Naga households complain

Posted on November 13, 2012


Residents near the 200 MW coal plant in barangay Tina-an, Naga City in south Cebu have complained anew about coal dust entering their homes.

In the past few months, home owners have been sweeping dust mixed with black coal specks off their floors and furniture.

Parents complained that their children were getting coughs and colds while the elderly suffered eye irritations, said Rodien Paca, president of the Naganian Awareness Against Pollution Association (NAAPA).

The suspected source is the coal yard of the Korean Electric Power Corp.-Salcon Power Corp.’s (Kepco-SPC), an open sided storage area that caused complaints in 2011 that prompted Gov. Gwen Garcia to temporarily shut down the site and demand anti-pollution measures.

Naga City Mayor Valdemor Chiong yesterday said he would bring the matter to the attention of Kepco-SPC officials although said he hasn’t received any complaints so far.

When Cebu Daily News visited barangay Colon yesterday, several residents showed the thick black dust in their floors and windows.

Even clothes hung out to dry were stained by black dust.

Sofas and tables were covered with plastic sheets to prevent dark stains.

“Kadtong Sabado sa hapon, while natulog ako anak sa sala, nakuyawan ko ay ang iyang nawong natabunan ug itom (Last Saturday, when my daughter slept in the living room, I was startled because her face was covered with thick black dust),” said resident Merlita Pelago.

“Kung mangaon mi, makit-an namo nga naay itom-itom sa gilid sa among plato,” (When we’re eating, we notice the black dust on the side of our plates),” said Anecita Paca.

She said children were brought to the doctor every week due to their constant coughing and sneezing from the coal dust.

No matter how often they clean, said Paca, they can’t get rid of the dust.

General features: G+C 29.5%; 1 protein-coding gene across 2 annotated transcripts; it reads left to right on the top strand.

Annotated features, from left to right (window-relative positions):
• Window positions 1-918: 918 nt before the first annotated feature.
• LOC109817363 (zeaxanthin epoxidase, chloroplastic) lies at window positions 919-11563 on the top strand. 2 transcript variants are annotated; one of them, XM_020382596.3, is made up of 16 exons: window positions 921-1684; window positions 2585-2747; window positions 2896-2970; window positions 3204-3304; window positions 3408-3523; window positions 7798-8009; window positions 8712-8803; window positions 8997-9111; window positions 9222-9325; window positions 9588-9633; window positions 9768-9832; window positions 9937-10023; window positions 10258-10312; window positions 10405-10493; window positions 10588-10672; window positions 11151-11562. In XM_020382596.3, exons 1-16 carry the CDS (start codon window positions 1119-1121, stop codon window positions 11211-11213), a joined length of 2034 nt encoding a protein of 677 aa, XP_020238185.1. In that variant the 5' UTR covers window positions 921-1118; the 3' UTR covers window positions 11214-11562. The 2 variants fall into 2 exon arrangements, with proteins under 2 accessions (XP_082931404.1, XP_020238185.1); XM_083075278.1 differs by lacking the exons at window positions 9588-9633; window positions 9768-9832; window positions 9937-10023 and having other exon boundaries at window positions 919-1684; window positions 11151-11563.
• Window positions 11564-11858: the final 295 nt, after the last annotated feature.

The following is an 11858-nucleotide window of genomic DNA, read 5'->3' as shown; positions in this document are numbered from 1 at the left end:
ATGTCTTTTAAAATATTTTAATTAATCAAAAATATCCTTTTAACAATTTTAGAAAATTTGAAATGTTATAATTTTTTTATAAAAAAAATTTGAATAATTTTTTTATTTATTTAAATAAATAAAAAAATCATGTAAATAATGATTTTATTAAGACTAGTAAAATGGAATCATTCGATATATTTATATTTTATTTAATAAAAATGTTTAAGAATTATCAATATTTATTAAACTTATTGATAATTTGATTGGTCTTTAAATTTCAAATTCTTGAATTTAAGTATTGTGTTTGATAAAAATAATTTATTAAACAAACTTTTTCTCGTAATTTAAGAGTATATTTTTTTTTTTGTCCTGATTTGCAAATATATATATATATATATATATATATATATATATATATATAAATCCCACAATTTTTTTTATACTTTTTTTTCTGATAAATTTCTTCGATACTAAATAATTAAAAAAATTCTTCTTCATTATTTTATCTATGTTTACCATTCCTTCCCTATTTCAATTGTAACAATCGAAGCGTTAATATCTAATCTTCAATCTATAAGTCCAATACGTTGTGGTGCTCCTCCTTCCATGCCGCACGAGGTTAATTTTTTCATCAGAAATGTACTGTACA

“Kepco is dusting us again because they are making open stockpiles of coal again. Their closed storage isn’t enough. We issued notices to them but it seems they don’t care anymore. They didn’t care to say sorry. No explanations were given,” she said.

Paca said they took photos to document their claims.
She said the problem recurred a few months ago when an open storage for coal was built behind the corporation.

Paca also said they complained to Kepco-SPC management and called the attention of the Department of Environment and Natural Resources (DENR) to no avail.

It still has to verified whether the black dust came from the smoke stack of the 200 MW coal plant or coal supplies in the coal yard.

Ecology advocates like the Cebu-based Philippine Earth Justice Center have sued Kepco-SPC over alleged indiscriminate coal ash disposal.

Aside from opposing the operation of coal-fired power plants because its use of the “dirtiest fuel” or coal, green advocates warn about the health risks.

Coal ash, the byproduct of coal combustion, contains toxic trace chemicals of mercury, chromium, lead, selenium, arsenic and boron.

Burning coal also releases toxics like sulfur oxides and nitrogen oxides.

The center said mercury found in coal poses particular risk to children, infants, and fetuses.

Health effects include nervous system damage and developmental defects like reduced IQ and mental retardation. /Joy Cherry S. Quito, Correspondent with Correspondent Carmel Loise Matus

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